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Kirtland's Warbler 2

Kirtland's Warbler 2
Photo Information
Copyright: PETER TAMAS (sirianul) Silver Note Writer [C: 0 W: 0 N: 509] (3544)
Genre: Animals
Medium: Color
Date Taken: 2013-06-07
Categories: Birds
Camera: Canon 1 D X, Canon 600mm f/4 II + Canon 2.x III conve
Exposure: f/11, 1/1250 seconds
Details: Tripod: Yes
More Photo Info: [view]
Photo Version: Original Version, Workshop
Date Submitted: 2013-06-29 14:36
Viewed: 2008
Points: 2
[Note Guidelines] Photographer's Note
Kirtland's Warbler (Setophaga kirtlandii) is a small songbird of the New World warbler family (Parulidae), named after Jared P. Kirtland, an Ohio doctor and amateur naturalist. Nearly extinct just 50 years ago, it is well on its way to recovery. It requires large areas (> 160 acres) of dense young jack pine for its breeding habitat. This habitat was historically created by wildfire, but today is primarily created through the harvest of mature jack pine, and planting of jack pine seedlings.

Since the mid-19th century at least it has become a restricted-range endemic species. Almost the entire population spends the spring and summer in the northeastern Lower Peninsula of Michigan and winters in The Bahamas.
As global climate changed out of the ice age through the last 10 millennia or so, Jack Pine, and consequently also Kirtland's Warbler, shifted their habitat north. As the Kirtland's Warbler—and Parulidae in general—is not able to expand into subarctic climate well, most Jack Pine woods are too far north for the species. Moreover, the Great Lakes, which formed before the receding ice, were an obstacle for its spread. Kirtland's Warbler found itself blocked by the expanse of water, while the cold-hardy Jack Pine expanded its range as far as the Northwest Territories.

With European settlement of North America progressing in earnest, much of the forest in the southern Great Lakes region was cut away, never to be restocked. Kirtland's Warbler became trapped on the northern Lower Peninsula. It may or may not have occurred in Dr. Kirtland's home state of Ohio in recent times, but if it did it would seem to have been extirpated from the state around the time when its namesake himself died in 1877. What habitat there might have been was cleared away in the latter half of the 19th century, and certainly the bird was not breeding there anymore in 1906. Kirtland's Warblers used to breed in Ontario but have not done so since the 1940s. By the mid twentieth century its numbers had crashed to near-extinction. The Kirtland's Warbler population reached lows of probably less than 500 individuals around the 1970s, and in 1994 only 18 km² of suitable breeding habitat was available.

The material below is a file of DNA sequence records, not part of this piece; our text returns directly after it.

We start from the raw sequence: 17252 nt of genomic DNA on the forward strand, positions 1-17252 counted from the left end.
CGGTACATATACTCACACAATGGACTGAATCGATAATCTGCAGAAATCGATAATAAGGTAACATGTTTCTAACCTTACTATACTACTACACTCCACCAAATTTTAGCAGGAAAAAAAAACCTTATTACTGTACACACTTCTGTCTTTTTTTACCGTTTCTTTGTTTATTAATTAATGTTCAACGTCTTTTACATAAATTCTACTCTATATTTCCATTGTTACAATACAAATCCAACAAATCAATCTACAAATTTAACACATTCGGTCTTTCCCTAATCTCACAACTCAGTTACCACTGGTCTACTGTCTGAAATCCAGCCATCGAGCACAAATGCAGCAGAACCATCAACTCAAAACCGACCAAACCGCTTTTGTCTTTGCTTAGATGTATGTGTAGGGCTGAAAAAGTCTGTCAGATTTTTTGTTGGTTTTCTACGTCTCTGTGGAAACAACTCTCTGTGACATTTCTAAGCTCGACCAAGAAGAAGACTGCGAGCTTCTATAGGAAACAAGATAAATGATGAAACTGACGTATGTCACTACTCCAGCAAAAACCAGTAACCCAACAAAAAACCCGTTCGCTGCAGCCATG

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Hermosa captura de esta "Reinita de Kirtland" en pleno canto, muy bien acompañado de ramitas de conífera, recortándose el conjunto sobre un delicado y esfumado fondo oliváceo. La verdad que es una fotografía que debería haber recibido más apoyo de la crítica. Es cierto que tiene algunos detalles que pueden llegar a objetarse en la composición, pero no deja de ser una bella toma.
¿Que puedo, humildemente, aportar? Básicamente limitaría el espacio ocioco en la parte superior de la obra, y un poco menos en ambos costados y en la base. Normalmente trato que si existe una rama, hoja o flor en un extremo de la foto (en este caso en el ángulo inferior izquierdo)ésta alcance a verse completa, hasta su extremo. Finalmente una inflorescencia molesta sobre el pecho del pájaro, quizás moviéndonos un poco podríamos evitarla al momento de la captura.

Tu composición me interesó tanto que intenté un simple workshop que intenta aportar un grano de arena.

Un abrazo, Peter.

Desde Argentina, Hernán Bortondello.

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